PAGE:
By Justin Parkinson
BBC News Online education staff
Teachers dished out fast food for the afternoon
Teachers are downing chalks to spend an afternoon working behind the counter at McDonald's.
The fast food giant is offering them the chance to serve burgers, fries and milkshakes as part of what it describes as a "menu of opportunity".
McDonald's is also organising conferences for head teachers, saying schools can learn from business practices that have made it one of the world's biggest brand names.
But unions have warned that closer links demonstrate a "creeping tide of commercialisation" in education.
'Goodness of its heart'
Last week, McDonald's held a conference for 100 head teachers in Wakefield, West Yorkshire.
Delegates heard about the company's experiences in crisis management, negotiation and recruiting and retaining staff.
Meanwhile, staff from Wilthorpe Junior School, Barnsley, spent two hours serving at a drive-through restaurant, for which they earned £250 for funds.
Head teacher Harry Goodliffe said: "It made me realise how efficient the whole operation there was and how everyone knew what they were expected to do.
"Of course, you can't transfer the skills directly. They are working with hamburgers. Unlike children they don't talk back.
"But it was good to look at the workings of a business."
The National Union of Teachers (NUT) has campaigned against commercialisation in schools, recently denouncing a book scheme run by Walker's Crisps and a sports equipment project by Cadbury.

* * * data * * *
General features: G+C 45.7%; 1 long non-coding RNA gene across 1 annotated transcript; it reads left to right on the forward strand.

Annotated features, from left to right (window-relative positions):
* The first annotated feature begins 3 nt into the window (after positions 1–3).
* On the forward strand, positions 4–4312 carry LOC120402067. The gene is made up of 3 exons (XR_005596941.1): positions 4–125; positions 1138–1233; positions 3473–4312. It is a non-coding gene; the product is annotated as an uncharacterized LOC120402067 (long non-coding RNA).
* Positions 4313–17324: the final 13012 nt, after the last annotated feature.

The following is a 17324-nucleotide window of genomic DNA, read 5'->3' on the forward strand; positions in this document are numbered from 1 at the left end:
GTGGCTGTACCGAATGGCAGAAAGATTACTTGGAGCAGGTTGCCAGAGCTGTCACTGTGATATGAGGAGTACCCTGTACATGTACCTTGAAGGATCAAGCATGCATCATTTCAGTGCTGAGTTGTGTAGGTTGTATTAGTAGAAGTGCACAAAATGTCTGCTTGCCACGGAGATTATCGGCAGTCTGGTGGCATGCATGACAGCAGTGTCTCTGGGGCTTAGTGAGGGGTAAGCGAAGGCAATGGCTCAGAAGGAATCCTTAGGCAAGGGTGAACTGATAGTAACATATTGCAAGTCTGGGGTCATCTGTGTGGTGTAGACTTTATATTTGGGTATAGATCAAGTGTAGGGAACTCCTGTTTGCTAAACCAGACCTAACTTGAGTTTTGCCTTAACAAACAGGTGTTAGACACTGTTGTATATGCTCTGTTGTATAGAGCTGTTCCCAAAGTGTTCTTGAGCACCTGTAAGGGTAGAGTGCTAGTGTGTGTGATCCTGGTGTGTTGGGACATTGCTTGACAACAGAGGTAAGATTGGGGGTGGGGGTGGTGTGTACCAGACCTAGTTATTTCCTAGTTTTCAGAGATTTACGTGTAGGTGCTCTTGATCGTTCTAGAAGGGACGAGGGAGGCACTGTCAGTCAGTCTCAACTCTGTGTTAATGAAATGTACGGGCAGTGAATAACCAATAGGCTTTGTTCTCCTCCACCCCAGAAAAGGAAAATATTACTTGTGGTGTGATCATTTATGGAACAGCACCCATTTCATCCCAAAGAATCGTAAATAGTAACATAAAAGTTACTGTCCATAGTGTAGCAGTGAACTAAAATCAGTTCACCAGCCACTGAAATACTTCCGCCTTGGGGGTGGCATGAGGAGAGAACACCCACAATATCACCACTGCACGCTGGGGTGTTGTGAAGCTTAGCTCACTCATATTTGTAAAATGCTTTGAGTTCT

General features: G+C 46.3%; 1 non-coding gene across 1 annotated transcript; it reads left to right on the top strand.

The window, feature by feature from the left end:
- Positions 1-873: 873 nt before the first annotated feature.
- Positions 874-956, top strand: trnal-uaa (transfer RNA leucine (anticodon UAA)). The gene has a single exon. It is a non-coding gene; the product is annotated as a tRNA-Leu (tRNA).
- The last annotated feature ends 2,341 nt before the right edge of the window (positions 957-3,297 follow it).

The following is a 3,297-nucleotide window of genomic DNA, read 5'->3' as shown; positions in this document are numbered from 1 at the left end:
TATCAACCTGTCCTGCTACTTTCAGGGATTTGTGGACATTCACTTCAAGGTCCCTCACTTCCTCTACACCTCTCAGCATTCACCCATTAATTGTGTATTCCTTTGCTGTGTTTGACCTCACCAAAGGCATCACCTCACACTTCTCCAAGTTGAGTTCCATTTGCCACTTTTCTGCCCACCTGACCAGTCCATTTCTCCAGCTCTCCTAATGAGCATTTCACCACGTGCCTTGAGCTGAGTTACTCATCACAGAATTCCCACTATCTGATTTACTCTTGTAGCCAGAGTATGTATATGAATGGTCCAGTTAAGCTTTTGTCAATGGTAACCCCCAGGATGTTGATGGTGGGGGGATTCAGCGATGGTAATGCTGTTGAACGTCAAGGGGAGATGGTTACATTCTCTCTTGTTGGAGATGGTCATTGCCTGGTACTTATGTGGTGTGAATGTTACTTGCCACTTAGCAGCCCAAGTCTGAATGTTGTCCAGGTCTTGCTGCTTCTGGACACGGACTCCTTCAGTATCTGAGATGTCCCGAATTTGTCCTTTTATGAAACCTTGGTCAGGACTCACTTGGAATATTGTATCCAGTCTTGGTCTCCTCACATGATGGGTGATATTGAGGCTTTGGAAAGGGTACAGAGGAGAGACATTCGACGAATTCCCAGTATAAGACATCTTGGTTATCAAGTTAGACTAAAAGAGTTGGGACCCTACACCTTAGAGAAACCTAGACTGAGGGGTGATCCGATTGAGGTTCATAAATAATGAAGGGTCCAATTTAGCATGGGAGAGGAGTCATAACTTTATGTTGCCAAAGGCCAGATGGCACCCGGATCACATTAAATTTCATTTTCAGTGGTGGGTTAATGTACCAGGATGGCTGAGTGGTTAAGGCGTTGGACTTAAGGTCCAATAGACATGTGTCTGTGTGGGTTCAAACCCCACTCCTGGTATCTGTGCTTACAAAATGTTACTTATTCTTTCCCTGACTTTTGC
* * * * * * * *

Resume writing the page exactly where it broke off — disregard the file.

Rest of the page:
The Big Mac has become one of the most popular meals on earth
It says companies are putting undue pressure on children to eat unhealthy food.
John Bangs, the NUT's head of education, said: "McDonald's is not doing this out of the goodness of its heart. It is trying to achieve a profile in education.
"It's a foothold in its effort to gain brand recognition. This is part of a long tradition of international companies trying to do this."
McDonald's is planning to hold another head teachers' conference in Carmarthenshire.
Steven Hall, head of education at the company, said: "We are taking the opportunity to share our thoughts and knowledge of transferable skills with head teachers.
"We offer a menu of opportunity to schools
"There's no commercialisation involved. We are passing on business practices that we have learned. I don't see any issue of commercialisation.
"We have been involved in education for more than 10 years. We are a company that works in the community."
McDonald's staff have taken part in school-run litter collections, while managers have spoken to A-level business studies classes.
The company, which began in the US in 1955, has more than 26,500 restaurants in 119 countries, serving around 39 million people a day.